It was such a sad spectacle to witness that it has taken me six years to record it in a blog post: the removal of the last of the row of six cypress trees that separated the back garden from the front. They were already mature trees when we came to live here: their thick foliage and wide columnar growth gave the impression of tall green pyramids. These hardy trees with their needle-like, evergreen foliage and acorn-like seed cones did well for they clearly didn’t mind either the clay soil or the periods of drought. I suspect they were Leyland Cypress (Cupressocyparis leylandii). One died, then another; one began leaning in a precarious fashion … each space thus created allowed the remaining trees to spread their branches ever wider, until there was a single tree left. It was the one growing the closest to our house.
There it grew for many more years until we experienced a drought so severe that there was a real danger of fire. We had already experienced a raging fire over the road and seen trees ignite and flare up as the flames licked at their feet. We witnessed sheets of flames carried across the open and start a new ring of fire where they landed. It was time to take stock: we cleared the garden of dried leaves and heaps of garden refuse; the indigenous trees were not a problem – the cypress was. Not only was there the danger of the branches ripping tiles off the roof during the strong Berg winds, but should the tree catch fire, so would our house. It had to go. I apologised to it profusely throughout its ordeal – which began when the tree fellers brought their weapons of destruction.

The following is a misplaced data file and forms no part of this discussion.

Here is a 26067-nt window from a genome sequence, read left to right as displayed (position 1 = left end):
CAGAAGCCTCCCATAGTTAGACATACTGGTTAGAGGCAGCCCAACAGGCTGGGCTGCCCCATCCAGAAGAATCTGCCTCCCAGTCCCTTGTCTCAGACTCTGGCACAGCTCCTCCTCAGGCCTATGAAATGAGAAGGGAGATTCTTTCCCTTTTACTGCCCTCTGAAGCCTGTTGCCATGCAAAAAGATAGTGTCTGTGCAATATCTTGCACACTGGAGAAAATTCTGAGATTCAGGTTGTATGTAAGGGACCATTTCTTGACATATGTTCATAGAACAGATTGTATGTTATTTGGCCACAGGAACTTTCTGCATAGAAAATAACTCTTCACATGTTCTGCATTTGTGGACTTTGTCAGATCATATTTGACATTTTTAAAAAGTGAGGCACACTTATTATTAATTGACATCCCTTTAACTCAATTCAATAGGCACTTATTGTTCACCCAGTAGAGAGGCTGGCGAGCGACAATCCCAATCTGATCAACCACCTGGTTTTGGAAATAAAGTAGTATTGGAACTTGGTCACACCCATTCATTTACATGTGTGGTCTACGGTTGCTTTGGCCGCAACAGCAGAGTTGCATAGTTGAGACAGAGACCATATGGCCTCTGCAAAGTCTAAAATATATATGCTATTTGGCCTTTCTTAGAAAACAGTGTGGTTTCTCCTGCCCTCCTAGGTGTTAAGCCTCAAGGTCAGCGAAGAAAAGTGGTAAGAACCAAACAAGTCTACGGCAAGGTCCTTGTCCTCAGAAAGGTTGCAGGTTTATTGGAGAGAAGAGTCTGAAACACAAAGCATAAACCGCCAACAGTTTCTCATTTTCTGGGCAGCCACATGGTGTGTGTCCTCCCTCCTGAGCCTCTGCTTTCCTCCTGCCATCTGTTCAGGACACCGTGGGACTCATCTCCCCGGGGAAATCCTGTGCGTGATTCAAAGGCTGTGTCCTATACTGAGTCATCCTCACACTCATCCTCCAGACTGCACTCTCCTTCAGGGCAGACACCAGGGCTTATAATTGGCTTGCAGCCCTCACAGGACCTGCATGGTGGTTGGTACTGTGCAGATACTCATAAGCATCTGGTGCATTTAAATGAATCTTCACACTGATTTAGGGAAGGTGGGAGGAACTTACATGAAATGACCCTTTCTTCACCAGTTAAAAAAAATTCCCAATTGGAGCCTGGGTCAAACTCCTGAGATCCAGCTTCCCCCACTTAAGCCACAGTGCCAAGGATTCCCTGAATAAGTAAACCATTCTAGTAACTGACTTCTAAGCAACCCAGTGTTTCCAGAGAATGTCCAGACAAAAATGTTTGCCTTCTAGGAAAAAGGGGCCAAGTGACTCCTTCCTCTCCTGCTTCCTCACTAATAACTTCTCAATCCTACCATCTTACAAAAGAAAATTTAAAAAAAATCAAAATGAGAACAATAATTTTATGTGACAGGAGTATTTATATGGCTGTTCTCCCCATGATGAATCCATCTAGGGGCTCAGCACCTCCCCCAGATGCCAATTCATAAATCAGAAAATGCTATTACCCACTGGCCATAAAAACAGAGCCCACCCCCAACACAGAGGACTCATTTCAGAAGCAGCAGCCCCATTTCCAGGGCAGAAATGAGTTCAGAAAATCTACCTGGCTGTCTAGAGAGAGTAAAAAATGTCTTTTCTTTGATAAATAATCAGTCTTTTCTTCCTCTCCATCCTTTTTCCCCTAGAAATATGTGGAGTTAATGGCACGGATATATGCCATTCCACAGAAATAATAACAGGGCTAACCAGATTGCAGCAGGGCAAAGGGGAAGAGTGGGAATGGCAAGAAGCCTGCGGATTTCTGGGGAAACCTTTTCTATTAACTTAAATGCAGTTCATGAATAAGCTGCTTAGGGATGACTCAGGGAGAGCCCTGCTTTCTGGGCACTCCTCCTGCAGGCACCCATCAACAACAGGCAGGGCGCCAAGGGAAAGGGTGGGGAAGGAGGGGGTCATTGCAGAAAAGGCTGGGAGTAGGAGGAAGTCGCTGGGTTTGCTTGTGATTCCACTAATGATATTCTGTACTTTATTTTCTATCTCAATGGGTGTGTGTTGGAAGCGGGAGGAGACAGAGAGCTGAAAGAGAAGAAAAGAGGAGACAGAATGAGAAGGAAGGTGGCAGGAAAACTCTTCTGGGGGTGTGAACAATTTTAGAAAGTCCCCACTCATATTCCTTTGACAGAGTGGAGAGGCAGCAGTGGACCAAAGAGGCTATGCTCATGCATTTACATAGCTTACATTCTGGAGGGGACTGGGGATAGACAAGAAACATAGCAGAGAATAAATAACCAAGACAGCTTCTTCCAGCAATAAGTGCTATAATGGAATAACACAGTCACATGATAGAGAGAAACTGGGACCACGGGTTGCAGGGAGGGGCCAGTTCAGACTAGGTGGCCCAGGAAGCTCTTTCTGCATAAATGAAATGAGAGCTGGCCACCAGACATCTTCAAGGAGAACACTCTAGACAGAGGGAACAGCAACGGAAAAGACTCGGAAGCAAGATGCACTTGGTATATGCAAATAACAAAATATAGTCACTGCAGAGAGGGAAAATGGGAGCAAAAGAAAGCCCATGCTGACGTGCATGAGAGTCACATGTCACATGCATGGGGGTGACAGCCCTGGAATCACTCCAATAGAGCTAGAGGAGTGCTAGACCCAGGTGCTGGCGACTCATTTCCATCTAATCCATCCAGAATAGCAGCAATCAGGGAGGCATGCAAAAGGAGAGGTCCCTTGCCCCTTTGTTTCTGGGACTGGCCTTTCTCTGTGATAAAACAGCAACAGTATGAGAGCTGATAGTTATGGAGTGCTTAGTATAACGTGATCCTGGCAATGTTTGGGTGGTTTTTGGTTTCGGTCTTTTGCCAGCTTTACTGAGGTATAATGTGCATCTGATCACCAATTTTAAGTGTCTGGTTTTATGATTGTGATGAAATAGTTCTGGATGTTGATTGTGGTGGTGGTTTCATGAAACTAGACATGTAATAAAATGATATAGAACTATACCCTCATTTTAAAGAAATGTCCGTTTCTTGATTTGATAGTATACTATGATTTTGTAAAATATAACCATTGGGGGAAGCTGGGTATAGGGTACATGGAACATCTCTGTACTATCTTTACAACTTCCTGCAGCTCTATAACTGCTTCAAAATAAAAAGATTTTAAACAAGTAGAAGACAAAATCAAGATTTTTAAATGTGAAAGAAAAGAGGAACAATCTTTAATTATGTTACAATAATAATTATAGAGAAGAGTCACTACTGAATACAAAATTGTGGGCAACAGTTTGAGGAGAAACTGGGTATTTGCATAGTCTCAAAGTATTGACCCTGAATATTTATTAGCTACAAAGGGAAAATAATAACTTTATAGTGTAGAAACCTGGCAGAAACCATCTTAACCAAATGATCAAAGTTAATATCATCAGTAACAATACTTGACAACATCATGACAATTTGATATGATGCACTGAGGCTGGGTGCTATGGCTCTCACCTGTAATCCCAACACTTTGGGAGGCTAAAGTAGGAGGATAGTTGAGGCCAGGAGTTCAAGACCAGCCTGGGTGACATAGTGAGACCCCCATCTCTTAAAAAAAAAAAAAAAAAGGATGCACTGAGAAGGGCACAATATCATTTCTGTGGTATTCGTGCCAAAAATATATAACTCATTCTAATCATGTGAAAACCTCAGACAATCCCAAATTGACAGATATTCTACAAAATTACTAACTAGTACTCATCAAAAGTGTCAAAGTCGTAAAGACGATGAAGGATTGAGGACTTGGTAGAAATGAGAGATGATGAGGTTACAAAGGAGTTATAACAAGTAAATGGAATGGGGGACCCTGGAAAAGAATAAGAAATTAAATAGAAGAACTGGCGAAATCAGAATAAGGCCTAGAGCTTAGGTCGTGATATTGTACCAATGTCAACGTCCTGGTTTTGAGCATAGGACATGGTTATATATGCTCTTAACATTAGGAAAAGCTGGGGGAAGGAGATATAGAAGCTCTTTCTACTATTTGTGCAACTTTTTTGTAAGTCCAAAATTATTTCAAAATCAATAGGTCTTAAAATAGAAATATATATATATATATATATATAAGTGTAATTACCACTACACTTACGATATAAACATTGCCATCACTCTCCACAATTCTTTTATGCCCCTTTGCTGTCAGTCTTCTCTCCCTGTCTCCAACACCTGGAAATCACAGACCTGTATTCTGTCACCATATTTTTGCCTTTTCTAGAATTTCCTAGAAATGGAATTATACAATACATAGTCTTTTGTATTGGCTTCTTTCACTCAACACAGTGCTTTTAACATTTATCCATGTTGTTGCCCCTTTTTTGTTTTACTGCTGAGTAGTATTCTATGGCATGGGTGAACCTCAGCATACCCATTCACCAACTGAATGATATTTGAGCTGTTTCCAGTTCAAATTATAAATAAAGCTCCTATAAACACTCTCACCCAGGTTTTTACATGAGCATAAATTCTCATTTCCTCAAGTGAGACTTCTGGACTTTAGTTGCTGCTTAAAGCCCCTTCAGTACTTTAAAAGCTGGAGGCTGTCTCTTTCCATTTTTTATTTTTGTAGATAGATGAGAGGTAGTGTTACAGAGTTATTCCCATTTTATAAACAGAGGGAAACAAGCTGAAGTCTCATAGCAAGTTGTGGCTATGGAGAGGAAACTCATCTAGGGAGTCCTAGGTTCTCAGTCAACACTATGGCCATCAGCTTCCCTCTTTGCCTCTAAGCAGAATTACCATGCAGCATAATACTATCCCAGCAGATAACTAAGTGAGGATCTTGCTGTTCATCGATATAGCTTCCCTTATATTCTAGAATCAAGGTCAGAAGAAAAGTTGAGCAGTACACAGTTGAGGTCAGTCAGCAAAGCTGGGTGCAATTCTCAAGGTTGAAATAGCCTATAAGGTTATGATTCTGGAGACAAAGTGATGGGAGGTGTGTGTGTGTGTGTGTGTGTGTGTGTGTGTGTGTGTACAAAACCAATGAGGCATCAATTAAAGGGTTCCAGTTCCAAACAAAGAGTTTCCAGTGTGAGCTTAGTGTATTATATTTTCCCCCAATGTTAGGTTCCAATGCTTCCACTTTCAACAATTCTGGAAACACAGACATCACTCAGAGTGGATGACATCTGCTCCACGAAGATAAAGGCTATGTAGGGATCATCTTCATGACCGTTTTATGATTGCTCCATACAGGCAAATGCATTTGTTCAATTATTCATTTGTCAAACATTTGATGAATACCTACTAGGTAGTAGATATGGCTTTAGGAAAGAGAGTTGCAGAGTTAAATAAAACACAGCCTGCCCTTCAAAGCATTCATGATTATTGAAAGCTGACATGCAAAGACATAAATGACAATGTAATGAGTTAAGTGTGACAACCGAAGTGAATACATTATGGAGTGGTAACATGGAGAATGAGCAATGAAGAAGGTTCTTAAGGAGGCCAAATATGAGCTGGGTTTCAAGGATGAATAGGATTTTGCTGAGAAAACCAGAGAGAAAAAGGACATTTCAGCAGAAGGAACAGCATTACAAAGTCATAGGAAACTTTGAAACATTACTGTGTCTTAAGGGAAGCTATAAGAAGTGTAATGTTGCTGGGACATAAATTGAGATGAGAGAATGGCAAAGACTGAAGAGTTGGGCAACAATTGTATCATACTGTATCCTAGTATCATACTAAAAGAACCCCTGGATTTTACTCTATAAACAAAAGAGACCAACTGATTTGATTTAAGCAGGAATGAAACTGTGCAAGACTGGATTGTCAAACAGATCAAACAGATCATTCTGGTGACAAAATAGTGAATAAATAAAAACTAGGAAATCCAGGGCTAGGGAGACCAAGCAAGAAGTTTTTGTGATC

They carefully assessed their approach to its removal.
First to go were the branches growing over the roof of the house.
The lower limbs were removed next.
Until only the top was left.
The whole tree was chipped and I like to think its nutrients have lived on in our garden.